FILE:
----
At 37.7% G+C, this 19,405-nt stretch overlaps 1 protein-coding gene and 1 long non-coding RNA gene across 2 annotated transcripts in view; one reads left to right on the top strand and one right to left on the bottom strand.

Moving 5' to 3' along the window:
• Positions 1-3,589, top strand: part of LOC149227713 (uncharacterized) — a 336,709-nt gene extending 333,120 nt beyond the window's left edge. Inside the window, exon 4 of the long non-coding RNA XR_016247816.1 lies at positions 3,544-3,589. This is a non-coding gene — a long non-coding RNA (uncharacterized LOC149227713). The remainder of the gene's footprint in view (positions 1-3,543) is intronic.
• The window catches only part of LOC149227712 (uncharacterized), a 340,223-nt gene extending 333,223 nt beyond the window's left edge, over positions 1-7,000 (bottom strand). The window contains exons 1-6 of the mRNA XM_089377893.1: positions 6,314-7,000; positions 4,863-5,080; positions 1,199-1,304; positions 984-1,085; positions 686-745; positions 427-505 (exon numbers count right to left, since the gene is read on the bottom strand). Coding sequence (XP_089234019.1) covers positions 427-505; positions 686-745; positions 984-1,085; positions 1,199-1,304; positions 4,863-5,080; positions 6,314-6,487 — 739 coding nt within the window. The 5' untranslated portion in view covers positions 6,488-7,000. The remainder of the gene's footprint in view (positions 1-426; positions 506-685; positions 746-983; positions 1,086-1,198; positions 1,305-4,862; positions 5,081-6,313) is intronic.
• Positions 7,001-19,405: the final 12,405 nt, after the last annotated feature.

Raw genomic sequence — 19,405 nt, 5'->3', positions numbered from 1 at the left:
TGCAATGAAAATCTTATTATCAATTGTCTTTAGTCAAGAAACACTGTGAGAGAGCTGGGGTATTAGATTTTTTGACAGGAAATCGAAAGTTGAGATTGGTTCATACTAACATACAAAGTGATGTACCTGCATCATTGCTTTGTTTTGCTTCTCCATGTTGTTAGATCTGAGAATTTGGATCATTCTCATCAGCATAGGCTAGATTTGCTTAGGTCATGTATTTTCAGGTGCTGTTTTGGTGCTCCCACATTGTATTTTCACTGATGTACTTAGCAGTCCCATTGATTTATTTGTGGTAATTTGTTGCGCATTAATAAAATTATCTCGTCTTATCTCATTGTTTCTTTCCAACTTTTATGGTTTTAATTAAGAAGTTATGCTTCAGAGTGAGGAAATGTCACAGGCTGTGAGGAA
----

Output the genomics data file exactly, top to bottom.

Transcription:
At 37.7% G+C, this 19,405-nt stretch overlaps 1 protein-coding gene and 1 long non-coding RNA gene across 2 annotated transcripts in view; one reads left to right on the top strand and one right to left on the bottom strand.

Moving 5' to 3' along the window:
• Positions 1-3,589, top strand: part of LOC149227713 (uncharacterized) — a 336,709-nt gene extending 333,120 nt beyond the window's left edge. Inside the window, exon 4 of the long non-coding RNA XR_016247816.1 lies at positions 3,544-3,589. This is a non-coding gene — a long non-coding RNA (uncharacterized LOC149227713). The remainder of the gene's footprint in view (positions 1-3,543) is intronic.
• The window catches only part of LOC149227712 (uncharacterized), a 340,223-nt gene extending 333,223 nt beyond the window's left edge, over positions 1-7,000 (bottom strand). The window contains exons 1-6 of the mRNA XM_089377893.1: positions 6,314-7,000; positions 4,863-5,080; positions 1,199-1,304; positions 984-1,085; positions 686-745; positions 427-505 (exon numbers count right to left, since the gene is read on the bottom strand). Coding sequence (XP_089234019.1) covers positions 427-505; positions 686-745; positions 984-1,085; positions 1,199-1,304; positions 4,863-5,080; positions 6,314-6,487 — 739 coding nt within the window. The 5' untranslated portion in view covers positions 6,488-7,000. The remainder of the gene's footprint in view (positions 1-426; positions 506-685; positions 746-983; positions 1,086-1,198; positions 1,305-4,862; positions 5,081-6,313) is intronic.
• Positions 7,001-19,405: the final 12,405 nt, after the last annotated feature.

Raw genomic sequence — 19,405 nt, 5'->3', positions numbered from 1 at the left:
TGCAATGAAAATCTTATTATCAATTGTCTTTAGTCAAGAAACACTGTGAGAGAGCTGGGGTATTAGATTTTTTGACAGGAAATCGAAAGTTGAGATTGGTTCATACTAACATACAAAGTGATGTACCTGCATCATTGCTTTGTTTTGCTTCTCCATGTTGTTAGATCTGAGAATTTGGATCATTCTCATCAGCATAGGCTAGATTTGCTTAGGTCATGTATTTTCAGGTGCTGTTTTGGTGCTCCCACATTGTATTTTCACTGATGTACTTAGCAGTCCCATTGATTTATTTGTGGTAATTTGTTGCGCATTAATAAAATTATCTCGTCTTATCTCATTGTTTCTTTCCAACTTTTATGGTTTTAATTAAGAAGTTATGCTTCAGAGTGAGGAAATGTCACAGGCTGTGAGGAA